Spousal Support, also known as alimony, is a legal arrangement that requires one spouse to provide financial assistance to the other after separation or divorce. Its purpose is to ensure that both spouses can maintain a similar standard of living after the end of their marriage. Although not as common as it used to be, spousal support is still sometimes requested, especially in longer-term marriages or those involving high net-worth individuals.
When a support request is granted, Canadian judges must determine an amount that’s as fair as possible to both sides. In this blog, the team at Galbraith Family Law explains the various factors that impact how judges decide spousal support.
How Spousal Support is Calculated
Couples undergoing a divorce or legal separation are allowed to create their own spousal support agreement. If they can’t reach an accord, judges will generally use the spousal support Advisory Guidelines to determine support amount and duration.
These guidelines provide support ranges based on the length of the marriage or common-law relationship, with cohabitation periods for married couples also being taken into account. In Ontario, two basic formulas are used to calculate spousal support: Without Child Support and With Child Support.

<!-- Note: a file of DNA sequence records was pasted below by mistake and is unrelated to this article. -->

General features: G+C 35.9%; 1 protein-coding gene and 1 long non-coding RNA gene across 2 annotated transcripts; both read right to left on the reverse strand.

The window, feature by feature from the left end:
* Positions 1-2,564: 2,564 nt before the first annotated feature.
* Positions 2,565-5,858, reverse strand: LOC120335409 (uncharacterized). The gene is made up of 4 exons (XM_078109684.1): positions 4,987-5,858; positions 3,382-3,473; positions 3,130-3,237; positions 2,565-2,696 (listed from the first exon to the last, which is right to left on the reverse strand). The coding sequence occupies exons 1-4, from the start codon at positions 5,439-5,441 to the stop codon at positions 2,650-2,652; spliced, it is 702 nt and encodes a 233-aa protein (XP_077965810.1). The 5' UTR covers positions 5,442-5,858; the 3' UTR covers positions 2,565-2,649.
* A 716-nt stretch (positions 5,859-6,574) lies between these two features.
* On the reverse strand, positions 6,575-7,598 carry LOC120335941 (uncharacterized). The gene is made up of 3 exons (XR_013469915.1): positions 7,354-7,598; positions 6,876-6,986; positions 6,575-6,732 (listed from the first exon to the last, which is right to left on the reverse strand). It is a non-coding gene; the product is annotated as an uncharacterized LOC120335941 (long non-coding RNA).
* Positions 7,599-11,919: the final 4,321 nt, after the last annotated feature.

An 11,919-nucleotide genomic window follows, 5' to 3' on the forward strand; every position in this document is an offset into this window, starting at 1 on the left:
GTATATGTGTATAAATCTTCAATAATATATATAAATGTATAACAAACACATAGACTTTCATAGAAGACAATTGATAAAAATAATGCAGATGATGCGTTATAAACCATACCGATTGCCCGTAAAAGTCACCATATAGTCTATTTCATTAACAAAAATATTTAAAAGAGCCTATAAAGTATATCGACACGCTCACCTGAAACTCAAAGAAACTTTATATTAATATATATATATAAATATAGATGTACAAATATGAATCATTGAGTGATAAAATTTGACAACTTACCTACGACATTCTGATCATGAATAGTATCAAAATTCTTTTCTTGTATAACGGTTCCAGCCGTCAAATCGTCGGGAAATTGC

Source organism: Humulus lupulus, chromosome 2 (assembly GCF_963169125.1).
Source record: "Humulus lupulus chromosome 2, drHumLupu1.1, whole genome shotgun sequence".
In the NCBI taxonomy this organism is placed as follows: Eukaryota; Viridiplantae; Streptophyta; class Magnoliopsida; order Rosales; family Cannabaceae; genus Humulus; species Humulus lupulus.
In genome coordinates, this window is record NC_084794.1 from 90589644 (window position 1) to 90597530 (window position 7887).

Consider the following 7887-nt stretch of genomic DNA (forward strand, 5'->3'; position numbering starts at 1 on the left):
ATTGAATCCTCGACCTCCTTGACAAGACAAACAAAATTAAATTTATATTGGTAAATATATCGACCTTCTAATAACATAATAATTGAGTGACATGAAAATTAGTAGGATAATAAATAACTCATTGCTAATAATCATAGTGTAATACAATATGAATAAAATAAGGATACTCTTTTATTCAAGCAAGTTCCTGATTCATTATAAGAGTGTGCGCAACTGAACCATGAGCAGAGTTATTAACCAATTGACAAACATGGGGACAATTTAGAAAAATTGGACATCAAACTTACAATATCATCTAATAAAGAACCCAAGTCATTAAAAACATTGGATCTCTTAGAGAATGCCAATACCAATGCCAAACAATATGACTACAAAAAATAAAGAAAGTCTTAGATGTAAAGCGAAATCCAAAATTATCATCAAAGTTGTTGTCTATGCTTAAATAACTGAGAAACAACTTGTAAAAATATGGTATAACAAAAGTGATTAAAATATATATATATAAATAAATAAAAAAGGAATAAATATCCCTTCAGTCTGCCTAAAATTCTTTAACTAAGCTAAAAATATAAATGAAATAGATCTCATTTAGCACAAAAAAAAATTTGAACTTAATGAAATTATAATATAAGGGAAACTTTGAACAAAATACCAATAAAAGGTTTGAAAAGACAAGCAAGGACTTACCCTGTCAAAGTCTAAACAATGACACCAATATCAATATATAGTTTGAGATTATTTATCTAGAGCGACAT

Without Child Support Formula
If child support isn’t payable, the formula for calculating spousal support relies primarily on the length of the relationship. The amount and duration increase with the length of the relationship to a maximum after 25 years of marriage.
For each year of marriage or cohabitation, support amounts range from 1.5 to 2% of the difference between the parties’ gross incomes, up to a maximum of 50%.
spousal support duration ranges from six months to one year for each year of marriage or cohabitation, with the duration being indefinite after 20 years. Indefinite support is also calculated for marriages lasting five years or more when the years of marriage added to the recipient’s age at the time of divorce totals at least 65. This guideline, known as the ‘Rule of 65,’ would apply if the recipient married at 60, for example, and divorced after five years.
With Child Support Formula
When child support is ordered, the formula used to calculate spousal support is based on each spouse’s individual net disposable income (INDI). Once INDI is calculated for both, the totals are added together and spousal support is incrementally transferred until the requesting spouse achieves 40 to 46% of the total INDI.
Special Rules Based on Income
The spousal support Advisory Guidelines indicate that these formulas should not apply automatically when the payor has a gross annual income of over $350,000, as the results can be unequal. In this case, courts will use their discretion when fixing a support amount. A similar guideline provides that spousal support is typically not payable if the payor makes less than $20,000.